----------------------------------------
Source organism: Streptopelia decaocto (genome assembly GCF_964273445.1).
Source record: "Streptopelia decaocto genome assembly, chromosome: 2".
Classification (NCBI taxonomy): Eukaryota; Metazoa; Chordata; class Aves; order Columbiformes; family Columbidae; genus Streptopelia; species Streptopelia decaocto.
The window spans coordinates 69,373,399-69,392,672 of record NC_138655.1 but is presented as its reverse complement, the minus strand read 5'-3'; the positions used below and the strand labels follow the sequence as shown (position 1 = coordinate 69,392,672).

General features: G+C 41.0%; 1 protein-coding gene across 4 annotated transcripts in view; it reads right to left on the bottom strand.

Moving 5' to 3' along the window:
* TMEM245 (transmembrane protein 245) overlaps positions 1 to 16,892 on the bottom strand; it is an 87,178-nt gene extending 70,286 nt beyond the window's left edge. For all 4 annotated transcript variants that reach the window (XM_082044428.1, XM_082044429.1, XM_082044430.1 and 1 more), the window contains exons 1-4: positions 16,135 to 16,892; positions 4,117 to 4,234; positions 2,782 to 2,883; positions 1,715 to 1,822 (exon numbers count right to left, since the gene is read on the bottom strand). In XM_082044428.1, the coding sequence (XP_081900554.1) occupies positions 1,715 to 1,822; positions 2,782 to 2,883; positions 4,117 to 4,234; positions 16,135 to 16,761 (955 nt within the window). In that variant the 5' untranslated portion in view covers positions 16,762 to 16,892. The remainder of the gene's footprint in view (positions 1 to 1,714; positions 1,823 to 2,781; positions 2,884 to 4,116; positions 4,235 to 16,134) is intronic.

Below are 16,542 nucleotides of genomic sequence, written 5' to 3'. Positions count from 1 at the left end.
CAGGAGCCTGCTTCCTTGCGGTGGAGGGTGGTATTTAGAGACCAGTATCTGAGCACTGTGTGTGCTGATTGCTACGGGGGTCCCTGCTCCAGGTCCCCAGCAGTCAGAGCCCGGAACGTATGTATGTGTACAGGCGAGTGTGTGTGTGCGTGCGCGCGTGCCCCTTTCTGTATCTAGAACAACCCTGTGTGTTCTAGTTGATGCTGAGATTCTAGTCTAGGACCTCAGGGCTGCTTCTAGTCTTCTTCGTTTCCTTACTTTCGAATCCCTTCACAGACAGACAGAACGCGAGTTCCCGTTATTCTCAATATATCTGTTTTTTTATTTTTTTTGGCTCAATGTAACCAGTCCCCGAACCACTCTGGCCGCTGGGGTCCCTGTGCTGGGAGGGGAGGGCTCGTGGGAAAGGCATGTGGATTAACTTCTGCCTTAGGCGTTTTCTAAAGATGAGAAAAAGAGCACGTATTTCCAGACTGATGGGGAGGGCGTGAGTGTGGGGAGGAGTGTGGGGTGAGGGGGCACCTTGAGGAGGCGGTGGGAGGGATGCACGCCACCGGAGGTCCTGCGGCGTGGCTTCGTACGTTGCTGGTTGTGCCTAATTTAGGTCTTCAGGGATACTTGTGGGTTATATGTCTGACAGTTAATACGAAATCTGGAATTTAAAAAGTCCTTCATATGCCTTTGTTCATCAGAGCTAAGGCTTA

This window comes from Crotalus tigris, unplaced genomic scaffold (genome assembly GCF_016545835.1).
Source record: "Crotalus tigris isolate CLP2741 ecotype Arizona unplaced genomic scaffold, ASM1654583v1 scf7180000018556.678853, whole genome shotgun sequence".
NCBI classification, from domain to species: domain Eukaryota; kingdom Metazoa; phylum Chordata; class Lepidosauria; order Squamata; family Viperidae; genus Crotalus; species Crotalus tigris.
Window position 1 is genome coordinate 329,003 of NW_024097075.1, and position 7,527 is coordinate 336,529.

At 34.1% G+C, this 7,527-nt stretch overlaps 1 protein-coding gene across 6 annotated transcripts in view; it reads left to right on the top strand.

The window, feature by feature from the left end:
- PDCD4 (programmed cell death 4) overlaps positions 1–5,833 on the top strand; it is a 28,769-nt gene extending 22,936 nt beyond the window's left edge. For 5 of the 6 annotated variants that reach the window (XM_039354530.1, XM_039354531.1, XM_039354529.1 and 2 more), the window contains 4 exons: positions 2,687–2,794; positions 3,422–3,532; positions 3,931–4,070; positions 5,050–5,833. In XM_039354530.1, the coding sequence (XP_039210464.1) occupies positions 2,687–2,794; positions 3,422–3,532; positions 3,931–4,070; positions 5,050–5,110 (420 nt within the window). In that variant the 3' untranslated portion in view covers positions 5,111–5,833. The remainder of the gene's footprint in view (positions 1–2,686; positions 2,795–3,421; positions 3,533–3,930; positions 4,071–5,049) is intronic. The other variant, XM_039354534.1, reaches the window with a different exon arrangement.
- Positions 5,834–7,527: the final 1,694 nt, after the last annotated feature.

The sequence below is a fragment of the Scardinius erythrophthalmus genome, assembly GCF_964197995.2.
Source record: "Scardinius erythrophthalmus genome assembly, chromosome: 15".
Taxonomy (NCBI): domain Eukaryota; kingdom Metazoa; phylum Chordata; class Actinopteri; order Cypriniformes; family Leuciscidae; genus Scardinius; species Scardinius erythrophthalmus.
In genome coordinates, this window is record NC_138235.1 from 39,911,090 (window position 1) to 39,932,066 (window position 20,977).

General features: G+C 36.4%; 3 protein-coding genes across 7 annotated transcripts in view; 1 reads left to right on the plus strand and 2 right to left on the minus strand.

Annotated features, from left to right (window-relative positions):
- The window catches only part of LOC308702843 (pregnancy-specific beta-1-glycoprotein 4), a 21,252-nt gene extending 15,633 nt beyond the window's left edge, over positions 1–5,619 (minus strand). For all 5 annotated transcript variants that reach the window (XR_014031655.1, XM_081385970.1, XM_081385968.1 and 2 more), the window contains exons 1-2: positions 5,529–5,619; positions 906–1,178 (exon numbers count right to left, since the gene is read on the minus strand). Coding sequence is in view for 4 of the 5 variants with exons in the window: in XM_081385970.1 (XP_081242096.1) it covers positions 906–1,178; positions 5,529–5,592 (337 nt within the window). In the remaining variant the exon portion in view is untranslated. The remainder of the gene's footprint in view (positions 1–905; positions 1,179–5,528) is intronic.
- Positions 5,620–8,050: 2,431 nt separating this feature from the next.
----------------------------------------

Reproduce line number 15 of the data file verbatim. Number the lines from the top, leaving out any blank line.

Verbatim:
The window, feature by feature from the left end: